Systematic literature reviews are particularly important in clinical specialties of medicine because of the "evidence-based" reporting of findings on a particular research question for practice (and sometimes for policy). Unlike evaluative literature reviews or "simple" reviews, systematic literature reviews are characterized by the fact that both the selection of sources is transparently presented and the literature search and selection and the method of content evaluation are described in detail.
Prognostic factors in women with urinary tract infections: Systematic literature review and meta-analysis of observational studies.
Urinary tract infections are among the most common consultations in primary care. Although many studies on prognostic factors or risk factors for severe disease progression can be found in the literature, these studies have not yet been summarized, or reviewed, in a systematic review and meta-analysis. The results of this study will inform further research in this area, including the development of risk scores and gaps in the literature. In addition, the study will help primary care physicians decide on the most appropriate treatment pathways for these patients.
Current status: Data analysis
Lead reviewer: Peter Kurotschka (firstname.lastname@example.org), Mark H Ebell
Experiences and perspectives of health care professionals in the management of urinary tract infections: Systematic Review of Qualitative Studies, Meta-Summary, and Meta-Synthesis.
Attitudes, views, expectations, and perceptions of the various actors involved in care (i.e., medical and nursing staff, patients, and their caregivers) as well as cultural and societal dimensions are important for health behavior and are increasingly being researched using qualitative methods. This has also been demonstrated for infectious diseases, such as urinary tract infections. To date, no studies have systematically summarized qualitative research on the perspectives of health care professionals (physicians*, nurses, MFA, pharmacists, etc.) regarding urinary tract infections. By filling this research gap, we aim to provide the current state of qualitative evidence and inform clinicians about needs and expectations related to UTIs that are considered important by several key informants.
Current status: Data analysis
Lead reviewer: Peter Kurotschka (email@example.com)
Reasons for discontinuation of SGLT2 inhibitors under real-world treatment conditions: A Systematic Review and Meta-Analysis of Observational Studies.
Background: As a relatively new class of antidiabetic drugs, sodium-glucose co-transporter-2 inhibitors (SGLT2-I) are gaining importance outside their original field of application due to their cardioprotective and nephroprotective properties. Persistence and adherence to medication have a major impact on medical treatment. Previous studies provide very heterogeneous information on adherence with this group of substances. Pooled data from pivotal trials and randomized controlled trials (RCTs) highlighting the cardio-renal benefits of the substances show very low discontinuation rates.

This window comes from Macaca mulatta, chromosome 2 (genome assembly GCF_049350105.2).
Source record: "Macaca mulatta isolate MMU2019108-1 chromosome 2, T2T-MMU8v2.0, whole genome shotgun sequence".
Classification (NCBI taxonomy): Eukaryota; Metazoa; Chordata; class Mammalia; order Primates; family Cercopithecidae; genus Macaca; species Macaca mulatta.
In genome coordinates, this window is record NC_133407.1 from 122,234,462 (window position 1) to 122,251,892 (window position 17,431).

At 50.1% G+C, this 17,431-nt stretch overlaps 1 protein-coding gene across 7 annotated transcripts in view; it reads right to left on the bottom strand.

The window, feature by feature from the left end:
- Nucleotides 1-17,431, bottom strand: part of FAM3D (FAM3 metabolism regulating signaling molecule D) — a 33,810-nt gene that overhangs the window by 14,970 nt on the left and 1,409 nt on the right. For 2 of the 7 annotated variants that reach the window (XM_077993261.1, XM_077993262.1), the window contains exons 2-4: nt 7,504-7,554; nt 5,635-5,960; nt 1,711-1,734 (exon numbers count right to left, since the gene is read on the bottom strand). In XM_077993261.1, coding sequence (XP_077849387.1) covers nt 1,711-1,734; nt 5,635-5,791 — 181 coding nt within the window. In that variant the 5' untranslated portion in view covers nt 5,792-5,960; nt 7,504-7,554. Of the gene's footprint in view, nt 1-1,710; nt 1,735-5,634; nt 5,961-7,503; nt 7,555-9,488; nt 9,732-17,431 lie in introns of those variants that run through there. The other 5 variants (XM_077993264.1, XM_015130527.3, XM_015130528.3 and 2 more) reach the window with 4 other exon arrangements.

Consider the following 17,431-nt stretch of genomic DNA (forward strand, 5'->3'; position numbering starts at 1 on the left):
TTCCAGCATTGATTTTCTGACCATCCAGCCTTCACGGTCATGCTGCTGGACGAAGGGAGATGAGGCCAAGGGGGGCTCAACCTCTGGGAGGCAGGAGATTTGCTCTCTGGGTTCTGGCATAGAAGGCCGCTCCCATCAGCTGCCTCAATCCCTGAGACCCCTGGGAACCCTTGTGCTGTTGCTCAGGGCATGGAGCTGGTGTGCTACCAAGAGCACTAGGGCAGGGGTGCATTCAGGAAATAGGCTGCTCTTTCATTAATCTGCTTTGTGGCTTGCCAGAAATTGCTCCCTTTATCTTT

Research questions: How many patients in an outpatient setting take SGLT2-I long-term? It is well known that well-studied substances that have been shown to prevent mortality are often not taken regularly (adherence) and if they are, they are not taken permanently (persistence).
Methods: Systematic literature search aimed to identify factors contributing to poor persistence and adherence of SGLT2-I in practice.
We identified 1922 electronic literature sources in 3 databases; after removal of duplicates, 1305 abstracts remained. Sixty-three publications were screened in full text, and four additional publications were identified by hand. A total of 6 studies met the a priori defined inclusion criteria: 4052 patients from 8 countries with new initiation of SGLT2-I therapy at an average observation time of 13+/- 2 months were analyzed. 740 discontinuation events were described.
Current status: Data extraction.
Lead reviewer: Felix Kannapin (firstname.lastname@example.org)
UTI-IPD strategies to reduce antibiotic consumption in women with uncomplicated urinary tract infections in primary care.
As part of the project "UTI-IPD - Strategies to reduce antibiotic consumption in women with uncomplicated urinary tract infections in primary care", funded by the German Federal Ministry of Education and Research (BMBF), individual patient data from clinical trials on reducing antibiotic consumption were analyzed across studies in cooperation with the Institute of Medical Statistics at the University of Göttingen.
Over 9000 publications were searched for clinical trials comparing non-antibiotic treatment strategies (analgesics, herbal remedies, and placebo) with immediate antibiotics. A total of nine studies were included.
The analyses clearly demonstrate that non-antibiotic strategies are associated overall with a higher symptom burden as well as a more frequent occurrence of complications such as pyelonephritis. However, further analysis revealed that this inferiority was not demonstrable in patients without erythrocytes and bacterial growth in the urine. Point-of-care testing to detect erythrocytes and bacteria in the urine at the time of treatment decision could thus facilitate therapy with nonantibiotic strategies consistent with antibiotic stewardship.
- Strategies to reduce antibiotic use in women with uncomplicated urinary tract infection in primary care: protocol of a systematic review and meta-analysis including individual patient data - PubMed (nih.gov)
Lead Reviewer: Yvonne Kaußner (kaußner_y@ukw.de)